Jasper Conran

Jasper Conran suffers from fashion’s most pleasurable form of schizophrenia. On a visit to the theatre, you can wear his designs in the auditorium and watch them on stage at the same time. But though the theatrical costumes have been drawn by the same hand, aesthetically they are 1,000,000 miles away from the simple black crepe you’re wearing. “Designing for the theatre or the ballet keeps me sane” he says. “I don’t have to worry about whether it’s commercial, or who is going to buy. It’s completely unrestricted.”

With numerous ballets and theatrical productions under his belt – David Bintley’s Edward II, staged by the Birmingham Royal Ballet in 1997, numbered no further than 700 costumes – Conran still finds enough time to devote to fashion to generate a multi-million pound turnover for his company each year.

A precocious talent, Conran has been designing since 1978, when he showed his debut collection at the age of 19. “And I’ve never really got bored, because it’s like going on a constant voyage. Each season I visit Italy to look at the fabrics and they inspire me. I love cloth and I love women; putting them together is a privilege.”

Conran’s designs are enormously popular. The key to his enduring success is his respect for the woman he dresses in his trademark simple columns of crepe decorated with optical prints or contrasting bands of colour, or his deceptively simple jackets that fit sexily without restriction. “Your favourite dress should be like a friend you can rely on. A lot of designers spend their time dressing dolls, which I think is demeaning. Real fashion should be for real woman.”

Equally as important as the design it self, is the quality of the fabrics he uses. From the affordable J range (designed in association with Debenhams department store group since 1996) to the exclusive materials he develops in conjunction with the Italian mills for his mainline collection, the feeling of the body inside the garment is as important as the outward appearance. “It’s like a jacket in cashmere with a satin lining: the hand feels cashmere and the nipple feels the satin.”

After three decades, Conran’s collections are still greatly admired. Like his father, Terence, who revolutionised the British public’s taste in home furnishings and eating out, he is obsessed by the industry of which he is apart. “I love very simple things which will sell by the dozen, and really ornate theatrical pieces that are only for the brave. I am lucky enough to be able to do both.”

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Cross Stitch

Cross stitch is probably the oldest form of needlework, and appears in every society throughout the world. However, its history is often difficult to determine, particularly in folk traditions. One of the earliest books of cross stitch designs was published in 1728 in Augsburg by Martin Gottfried Crophius. These designs are mainly small motifs, like those found on samplers. In 19th century Britain, cross stitch was also known as sampler stitch and still to this day is most widely associated with samplers. In the 18th and 19th centuries, learning cross stitch was an indispensable part of a girl’s education, combining needlework tuition with lessons in spelling, arithmetic or geography. Typical works, of which very many survive, are stitched with alphabets, numerals and small motifs, which include peacocks, lions, coronets, dogs, flowers, birds, trees, strawberries and of course mottos and moralising versus warning of imminent death and encouraging the virtue of obedience. Castles and buildings were also used and occasionally these can be identified as schools or orphanages. Cross stitch was also found in multiplication tables and on maps, very popular between 1770 and 1820. Some of these were worked in minute black silk cross stitch on outline maps printed on white satin. Earlier samplers often include other stitches. However those of a later date are most usually worked entirely in cross stitch in red and green wools on a coarse mesh canvas. There has been a recent revival of interest in cross stitch samplers but, in contrast to earlier times, these are now made by adults, often using kits.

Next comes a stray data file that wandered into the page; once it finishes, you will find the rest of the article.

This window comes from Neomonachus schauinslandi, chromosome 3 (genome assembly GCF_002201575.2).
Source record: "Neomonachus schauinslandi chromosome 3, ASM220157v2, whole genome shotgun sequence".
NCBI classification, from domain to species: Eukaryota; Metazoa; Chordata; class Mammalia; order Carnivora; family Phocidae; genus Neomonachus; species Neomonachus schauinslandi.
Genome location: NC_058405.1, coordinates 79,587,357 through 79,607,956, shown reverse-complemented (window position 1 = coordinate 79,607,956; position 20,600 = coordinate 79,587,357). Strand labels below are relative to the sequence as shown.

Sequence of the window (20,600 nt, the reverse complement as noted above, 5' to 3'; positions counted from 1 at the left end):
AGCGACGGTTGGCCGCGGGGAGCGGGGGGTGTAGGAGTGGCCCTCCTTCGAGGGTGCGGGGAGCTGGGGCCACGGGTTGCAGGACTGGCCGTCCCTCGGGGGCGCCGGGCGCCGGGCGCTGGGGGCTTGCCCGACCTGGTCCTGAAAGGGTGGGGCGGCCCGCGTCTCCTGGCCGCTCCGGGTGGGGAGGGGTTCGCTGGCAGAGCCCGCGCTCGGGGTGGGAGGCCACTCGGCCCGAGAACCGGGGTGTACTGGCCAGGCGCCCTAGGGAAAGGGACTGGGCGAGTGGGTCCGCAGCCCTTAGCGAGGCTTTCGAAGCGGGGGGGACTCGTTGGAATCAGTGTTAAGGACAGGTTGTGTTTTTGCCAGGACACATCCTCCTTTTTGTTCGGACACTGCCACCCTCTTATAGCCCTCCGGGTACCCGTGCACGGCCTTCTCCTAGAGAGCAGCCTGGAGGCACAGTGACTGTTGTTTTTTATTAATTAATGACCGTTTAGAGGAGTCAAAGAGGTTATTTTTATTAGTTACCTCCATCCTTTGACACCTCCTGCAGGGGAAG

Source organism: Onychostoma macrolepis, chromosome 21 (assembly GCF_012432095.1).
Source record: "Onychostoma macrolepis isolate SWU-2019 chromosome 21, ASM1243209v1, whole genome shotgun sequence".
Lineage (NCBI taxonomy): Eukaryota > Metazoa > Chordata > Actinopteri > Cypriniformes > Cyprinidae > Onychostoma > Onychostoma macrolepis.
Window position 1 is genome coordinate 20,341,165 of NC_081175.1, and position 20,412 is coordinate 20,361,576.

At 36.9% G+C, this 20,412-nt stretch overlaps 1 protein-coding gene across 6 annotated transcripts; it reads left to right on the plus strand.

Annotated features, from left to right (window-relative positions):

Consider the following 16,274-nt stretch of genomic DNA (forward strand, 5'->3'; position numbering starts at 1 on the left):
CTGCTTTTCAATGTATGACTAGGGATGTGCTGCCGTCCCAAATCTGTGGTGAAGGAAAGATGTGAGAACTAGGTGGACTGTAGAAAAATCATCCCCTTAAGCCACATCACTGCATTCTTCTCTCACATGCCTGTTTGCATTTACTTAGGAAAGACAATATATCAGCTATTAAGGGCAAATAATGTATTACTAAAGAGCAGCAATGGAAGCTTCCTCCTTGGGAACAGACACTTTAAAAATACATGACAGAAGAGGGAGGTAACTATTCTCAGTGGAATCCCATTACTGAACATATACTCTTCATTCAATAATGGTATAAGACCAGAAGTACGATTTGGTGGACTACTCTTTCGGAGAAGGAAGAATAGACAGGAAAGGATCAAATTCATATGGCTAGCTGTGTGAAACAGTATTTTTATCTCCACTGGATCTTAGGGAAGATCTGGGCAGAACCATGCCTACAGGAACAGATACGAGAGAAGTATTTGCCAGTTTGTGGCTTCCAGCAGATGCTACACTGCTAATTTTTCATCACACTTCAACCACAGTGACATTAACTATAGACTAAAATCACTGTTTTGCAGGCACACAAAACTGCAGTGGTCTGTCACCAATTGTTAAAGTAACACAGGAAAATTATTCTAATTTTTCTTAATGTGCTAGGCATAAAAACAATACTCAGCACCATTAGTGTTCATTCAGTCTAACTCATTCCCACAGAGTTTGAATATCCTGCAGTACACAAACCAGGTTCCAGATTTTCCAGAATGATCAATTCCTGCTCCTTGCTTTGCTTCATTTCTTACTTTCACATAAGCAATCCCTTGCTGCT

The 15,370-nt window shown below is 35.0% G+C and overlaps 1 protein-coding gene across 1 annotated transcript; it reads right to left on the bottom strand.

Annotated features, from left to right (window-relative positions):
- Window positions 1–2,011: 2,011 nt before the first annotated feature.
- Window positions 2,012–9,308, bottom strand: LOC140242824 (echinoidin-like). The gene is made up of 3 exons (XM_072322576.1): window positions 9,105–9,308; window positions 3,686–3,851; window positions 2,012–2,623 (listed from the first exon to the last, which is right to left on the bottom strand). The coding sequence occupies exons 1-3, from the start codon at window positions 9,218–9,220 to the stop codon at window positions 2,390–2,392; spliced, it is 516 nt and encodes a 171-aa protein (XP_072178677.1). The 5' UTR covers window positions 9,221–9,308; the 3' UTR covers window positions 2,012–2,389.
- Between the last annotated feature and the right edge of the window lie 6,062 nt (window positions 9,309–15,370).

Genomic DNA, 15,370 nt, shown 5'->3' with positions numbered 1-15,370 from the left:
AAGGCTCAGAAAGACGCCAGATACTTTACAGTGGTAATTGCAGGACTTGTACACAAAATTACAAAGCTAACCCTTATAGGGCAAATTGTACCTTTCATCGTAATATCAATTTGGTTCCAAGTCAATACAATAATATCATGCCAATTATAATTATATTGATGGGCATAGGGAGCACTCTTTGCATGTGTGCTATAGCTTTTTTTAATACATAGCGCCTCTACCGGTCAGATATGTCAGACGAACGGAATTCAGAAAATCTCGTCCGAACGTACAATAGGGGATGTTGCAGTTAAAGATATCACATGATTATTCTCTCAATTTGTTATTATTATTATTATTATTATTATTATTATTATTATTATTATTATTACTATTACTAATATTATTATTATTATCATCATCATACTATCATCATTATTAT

Cross stitch is common to many peasant cultures, where it is used to embroidered textiles from the home and often worked by girls preparing for their dower chests. Greek island embroidery combines cross stitch with other embroidery stitches including back, chain, ladder, herringbone and satin stitch is, as well as French knots. Monochrome work is almost always carried out by using thread in the Greek islands, except in Crete where dark blue and dark red threads are occasionally used. However the finest red embroidery is carried out to the north on the islands of Melos, Patmos and Naxos, where cross stitch in red often forms a solid filling for repeated flower or bird motifs that are outlined in green. The designs in Cretan embroideries often show an Italian influence. This is no surprise considering Crete was under Venetian jurisdiction from the early 13th century until 1669, when the Turks conquered it. In a Rhodes Cross stitch is worked in a thick, loosely twisted floss silk thread, giving a curly astrakhan surface on which it is quite difficult to detect individual stitches. The cross stitch is often worked randomly, and is used in conjunction with step stitch in a diagonal line with the direction of the stitch being either vertical or horizontal. Heavy linen is the normal ground fabric, and a light brick red thread is often used alternately with a green one.